Against Medical Advice (AMA): Clinical Pearls Blog

Gerard Kiernan, MD, FAAFP, FHMClinical Pearls, Emergency Medicine, Family Medicine, Internal Medicine, Nurse Practitioner, Pediatric Medicine, Urgent Care

against medical advice AMA discharge

Against Medical Advice (AMA)

Clinical Pearls of Wisdom Q&A Case

When a patient leaves against medical advice - or AMA, the patient is leaving before their treating physician recommends discharge or despite medical advice to the contrary. This definition implies the patient received and understood the medical advice given. In practice, the term "AMA" is often used regardless of whether medical advice was given or not.  Patients may lack the capacity to fully understand such decisions and their risks. Add in the fact that AMA attestation forms are often written beyond the literacy level of patients and patients, it can be difficult to prevent a patient from leaving the care center against medical advice.  Let's take a look at a case and discuss how to handle a patient who wants to leave your facility against medical advice.

Against Medical Advice (AMA) Case:

A 32-year-old man has been hospitalized for a day, due to sepsis.

The source of infection was an abscess and cellulitis on the right forearm, where he had injected drugs.

His initial blood cultures, obtained in the emergency department, were positive for gram positive cocci eighteen hours after being drawn.

He was initially hypotensive, tachycardic and febrile, but his vital signs normalized with fluid administration, acetaminophen and antibiotics.

His comorbidities include ADHD, depression, and hepatitis C which has not yet been treated.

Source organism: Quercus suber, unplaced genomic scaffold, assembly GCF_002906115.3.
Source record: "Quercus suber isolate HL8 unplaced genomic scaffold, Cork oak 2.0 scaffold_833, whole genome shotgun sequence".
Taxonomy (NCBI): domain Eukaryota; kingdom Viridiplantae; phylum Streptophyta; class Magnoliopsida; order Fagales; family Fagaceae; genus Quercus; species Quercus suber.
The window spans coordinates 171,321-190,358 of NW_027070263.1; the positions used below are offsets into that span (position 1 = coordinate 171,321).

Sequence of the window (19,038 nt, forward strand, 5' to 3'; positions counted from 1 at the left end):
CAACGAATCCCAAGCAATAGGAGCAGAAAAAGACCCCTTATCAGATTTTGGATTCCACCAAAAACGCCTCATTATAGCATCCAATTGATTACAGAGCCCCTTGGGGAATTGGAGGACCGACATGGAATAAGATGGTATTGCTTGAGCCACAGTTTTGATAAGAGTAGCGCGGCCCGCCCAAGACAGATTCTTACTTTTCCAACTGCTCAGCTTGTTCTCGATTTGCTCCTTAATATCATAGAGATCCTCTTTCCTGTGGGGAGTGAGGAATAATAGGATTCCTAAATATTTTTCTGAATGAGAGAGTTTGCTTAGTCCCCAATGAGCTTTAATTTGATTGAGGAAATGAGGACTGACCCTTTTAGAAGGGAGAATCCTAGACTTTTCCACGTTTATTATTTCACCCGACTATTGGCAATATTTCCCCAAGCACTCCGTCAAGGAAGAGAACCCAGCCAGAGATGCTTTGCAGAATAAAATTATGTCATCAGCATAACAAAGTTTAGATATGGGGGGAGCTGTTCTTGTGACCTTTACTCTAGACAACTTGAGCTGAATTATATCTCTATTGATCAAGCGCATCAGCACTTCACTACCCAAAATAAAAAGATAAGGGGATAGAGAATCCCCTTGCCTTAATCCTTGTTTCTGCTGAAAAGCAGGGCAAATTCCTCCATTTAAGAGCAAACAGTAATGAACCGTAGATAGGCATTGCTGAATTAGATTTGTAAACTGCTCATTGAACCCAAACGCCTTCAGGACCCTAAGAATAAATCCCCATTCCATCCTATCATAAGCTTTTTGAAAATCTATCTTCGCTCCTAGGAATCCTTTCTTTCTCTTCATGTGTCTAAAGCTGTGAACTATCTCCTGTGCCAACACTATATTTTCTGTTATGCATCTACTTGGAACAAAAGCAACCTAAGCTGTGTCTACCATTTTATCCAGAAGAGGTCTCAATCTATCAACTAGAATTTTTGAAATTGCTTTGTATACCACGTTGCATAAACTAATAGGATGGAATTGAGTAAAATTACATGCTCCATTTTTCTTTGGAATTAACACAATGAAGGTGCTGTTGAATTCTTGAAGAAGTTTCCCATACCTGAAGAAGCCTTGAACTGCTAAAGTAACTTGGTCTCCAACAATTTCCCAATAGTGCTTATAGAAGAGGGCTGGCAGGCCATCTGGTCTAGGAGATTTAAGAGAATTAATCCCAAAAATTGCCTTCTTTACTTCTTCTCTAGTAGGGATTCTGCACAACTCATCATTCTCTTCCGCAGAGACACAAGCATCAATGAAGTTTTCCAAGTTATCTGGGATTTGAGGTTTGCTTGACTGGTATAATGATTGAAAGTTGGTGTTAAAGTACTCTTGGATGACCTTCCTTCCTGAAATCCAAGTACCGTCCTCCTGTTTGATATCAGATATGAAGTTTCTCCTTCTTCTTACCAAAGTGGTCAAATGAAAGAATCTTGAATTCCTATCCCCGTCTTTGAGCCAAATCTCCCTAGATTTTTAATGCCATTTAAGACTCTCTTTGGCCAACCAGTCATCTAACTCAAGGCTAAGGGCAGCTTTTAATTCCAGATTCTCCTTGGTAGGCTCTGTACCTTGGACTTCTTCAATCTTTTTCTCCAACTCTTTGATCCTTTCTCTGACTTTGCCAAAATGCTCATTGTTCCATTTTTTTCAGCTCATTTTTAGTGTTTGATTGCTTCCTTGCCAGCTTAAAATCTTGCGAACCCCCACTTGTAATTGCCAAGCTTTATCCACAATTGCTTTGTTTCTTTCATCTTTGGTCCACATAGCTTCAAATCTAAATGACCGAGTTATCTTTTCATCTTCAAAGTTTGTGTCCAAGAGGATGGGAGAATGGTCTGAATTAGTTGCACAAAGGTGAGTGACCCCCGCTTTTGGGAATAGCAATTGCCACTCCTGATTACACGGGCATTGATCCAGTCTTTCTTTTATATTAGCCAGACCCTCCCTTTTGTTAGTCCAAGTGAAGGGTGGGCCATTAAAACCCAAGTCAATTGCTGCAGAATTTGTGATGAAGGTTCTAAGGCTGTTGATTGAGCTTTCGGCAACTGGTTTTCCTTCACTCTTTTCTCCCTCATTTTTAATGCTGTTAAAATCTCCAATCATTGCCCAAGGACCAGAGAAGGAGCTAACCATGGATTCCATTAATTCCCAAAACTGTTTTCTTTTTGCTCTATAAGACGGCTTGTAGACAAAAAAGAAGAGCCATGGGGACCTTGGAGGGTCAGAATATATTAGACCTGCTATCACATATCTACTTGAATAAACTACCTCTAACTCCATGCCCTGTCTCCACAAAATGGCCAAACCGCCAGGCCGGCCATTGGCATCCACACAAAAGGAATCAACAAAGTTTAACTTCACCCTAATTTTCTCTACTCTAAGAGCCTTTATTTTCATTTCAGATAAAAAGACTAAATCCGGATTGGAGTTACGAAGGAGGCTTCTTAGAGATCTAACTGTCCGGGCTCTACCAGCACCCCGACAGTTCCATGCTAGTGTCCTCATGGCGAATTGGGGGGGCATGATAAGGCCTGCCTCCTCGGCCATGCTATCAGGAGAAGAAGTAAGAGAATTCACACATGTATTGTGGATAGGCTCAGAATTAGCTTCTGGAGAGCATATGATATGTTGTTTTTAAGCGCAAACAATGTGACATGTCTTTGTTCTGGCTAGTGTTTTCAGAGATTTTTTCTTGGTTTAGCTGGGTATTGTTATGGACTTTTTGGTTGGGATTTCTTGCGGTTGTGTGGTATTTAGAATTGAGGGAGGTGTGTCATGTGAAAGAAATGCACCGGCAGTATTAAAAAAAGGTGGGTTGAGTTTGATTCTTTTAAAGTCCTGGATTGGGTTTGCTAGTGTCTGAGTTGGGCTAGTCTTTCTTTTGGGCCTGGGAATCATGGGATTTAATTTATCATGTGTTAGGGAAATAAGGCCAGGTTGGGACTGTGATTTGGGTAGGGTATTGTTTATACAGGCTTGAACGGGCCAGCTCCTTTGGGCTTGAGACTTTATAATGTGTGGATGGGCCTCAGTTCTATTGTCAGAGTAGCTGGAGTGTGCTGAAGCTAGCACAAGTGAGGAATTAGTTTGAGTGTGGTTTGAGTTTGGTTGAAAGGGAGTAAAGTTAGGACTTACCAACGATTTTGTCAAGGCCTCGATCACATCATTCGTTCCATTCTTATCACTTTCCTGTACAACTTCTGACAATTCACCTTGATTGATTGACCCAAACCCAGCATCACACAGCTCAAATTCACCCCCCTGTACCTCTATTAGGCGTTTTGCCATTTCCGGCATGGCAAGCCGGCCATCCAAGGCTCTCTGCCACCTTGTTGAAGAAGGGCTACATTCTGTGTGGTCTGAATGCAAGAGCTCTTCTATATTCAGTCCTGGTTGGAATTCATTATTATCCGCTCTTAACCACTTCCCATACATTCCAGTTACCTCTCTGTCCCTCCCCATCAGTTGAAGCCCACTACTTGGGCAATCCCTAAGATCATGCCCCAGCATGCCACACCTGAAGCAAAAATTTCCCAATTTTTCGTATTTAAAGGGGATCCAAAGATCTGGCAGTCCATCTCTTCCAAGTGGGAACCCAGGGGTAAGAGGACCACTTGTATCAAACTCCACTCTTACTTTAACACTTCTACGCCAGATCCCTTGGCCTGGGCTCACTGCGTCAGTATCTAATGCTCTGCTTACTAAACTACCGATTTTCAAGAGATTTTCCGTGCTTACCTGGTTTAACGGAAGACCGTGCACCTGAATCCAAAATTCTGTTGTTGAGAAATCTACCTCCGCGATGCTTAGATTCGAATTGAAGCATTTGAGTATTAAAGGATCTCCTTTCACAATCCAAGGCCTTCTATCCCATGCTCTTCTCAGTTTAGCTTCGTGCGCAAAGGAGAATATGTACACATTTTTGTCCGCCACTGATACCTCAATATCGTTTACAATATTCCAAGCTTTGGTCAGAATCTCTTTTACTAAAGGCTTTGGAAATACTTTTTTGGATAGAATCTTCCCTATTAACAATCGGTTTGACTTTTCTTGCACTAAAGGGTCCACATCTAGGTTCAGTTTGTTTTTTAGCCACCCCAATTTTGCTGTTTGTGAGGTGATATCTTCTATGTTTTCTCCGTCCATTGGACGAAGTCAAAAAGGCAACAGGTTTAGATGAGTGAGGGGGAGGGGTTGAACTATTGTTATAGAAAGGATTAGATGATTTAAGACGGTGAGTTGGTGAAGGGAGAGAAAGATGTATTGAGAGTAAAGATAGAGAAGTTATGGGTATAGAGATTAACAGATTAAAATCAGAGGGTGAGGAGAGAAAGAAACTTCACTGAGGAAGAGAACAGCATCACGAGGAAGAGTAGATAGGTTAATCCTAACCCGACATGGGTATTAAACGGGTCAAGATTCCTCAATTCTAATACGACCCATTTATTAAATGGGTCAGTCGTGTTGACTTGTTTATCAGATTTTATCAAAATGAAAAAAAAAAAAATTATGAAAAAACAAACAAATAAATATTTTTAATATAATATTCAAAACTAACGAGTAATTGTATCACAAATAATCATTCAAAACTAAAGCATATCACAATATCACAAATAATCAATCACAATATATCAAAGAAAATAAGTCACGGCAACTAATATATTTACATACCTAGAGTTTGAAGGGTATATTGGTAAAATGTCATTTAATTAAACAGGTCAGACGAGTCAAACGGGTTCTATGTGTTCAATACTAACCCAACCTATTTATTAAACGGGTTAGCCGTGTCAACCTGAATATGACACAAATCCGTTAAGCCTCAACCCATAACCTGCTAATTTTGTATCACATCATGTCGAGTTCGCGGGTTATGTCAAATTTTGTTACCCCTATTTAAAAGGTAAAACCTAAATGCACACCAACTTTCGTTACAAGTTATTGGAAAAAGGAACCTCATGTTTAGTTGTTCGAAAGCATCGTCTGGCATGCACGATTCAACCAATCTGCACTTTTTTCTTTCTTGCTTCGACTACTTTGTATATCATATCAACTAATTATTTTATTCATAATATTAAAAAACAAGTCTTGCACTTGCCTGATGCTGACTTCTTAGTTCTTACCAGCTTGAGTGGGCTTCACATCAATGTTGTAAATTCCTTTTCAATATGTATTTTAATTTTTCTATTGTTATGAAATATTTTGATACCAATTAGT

The patient’s nurse calls, saying that the patient is angry at being restricted to the hospital and was planning to leave, since ‘he had lots of things that he needed to do’.


What is the most appropriate next step in this situation where the patient is contemplating acting against medical advice?

Answer Options:

Explain to the nurse that the patient is likely withdrawing from street drugs and that they can’t be allowed to leave, since they will likely inject drugs and then not return for ongoing treatment.

Ask the nurse to remind the patient that if they leave AMA, their insurance will not pay for their stay.

Ask the nurse to have the patient sign the hospital’s AMA form and have them leave after that.

Evaluate the patient in person and determine whether they have the capacity to make the decision to stay or to leave. Explain and document the rationale for staying. If they still wish to leave, work with the patient to reduce harm by planning the best possible follow-up and prescriptions.

See the Answer:

About the Author:

Gerard Kiernan, MD, FAAFP, FHM is a Dartmouth-Hitchcock Clinic hospitalist in Keene, NH. He attended the University of Rochester School of Medicine and Dentistry, followed by a Family Medicine residency at the University of Wisconsin, Madison, where he was a chief resident. Dr. Kiernan is a Lean Six Sigma Greenbelt and has led hospital medicine quality improvement efforts. He is a fellow of both the American Academy of Family Physicians and the Society of Hospital Medicine. He has achieved the Recognition of Focused Practice in Hospital Medicine offered through the AAFP and ABIM via their joint examination pathway.

About Clinical Pearl of the Month:

Med-Challenger's Clinical Pearl Blog Series is a recurring segment of Med-Challenger's popular Medical Education Blog. Med-Challenger provides online medical education products and services to physicians, nurses, and other medical specialists as well as medical training programs and healthcare groups world-wide via its web-based medical education library and world-class assessment platform at

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Against Medical Advice Discharge AMA

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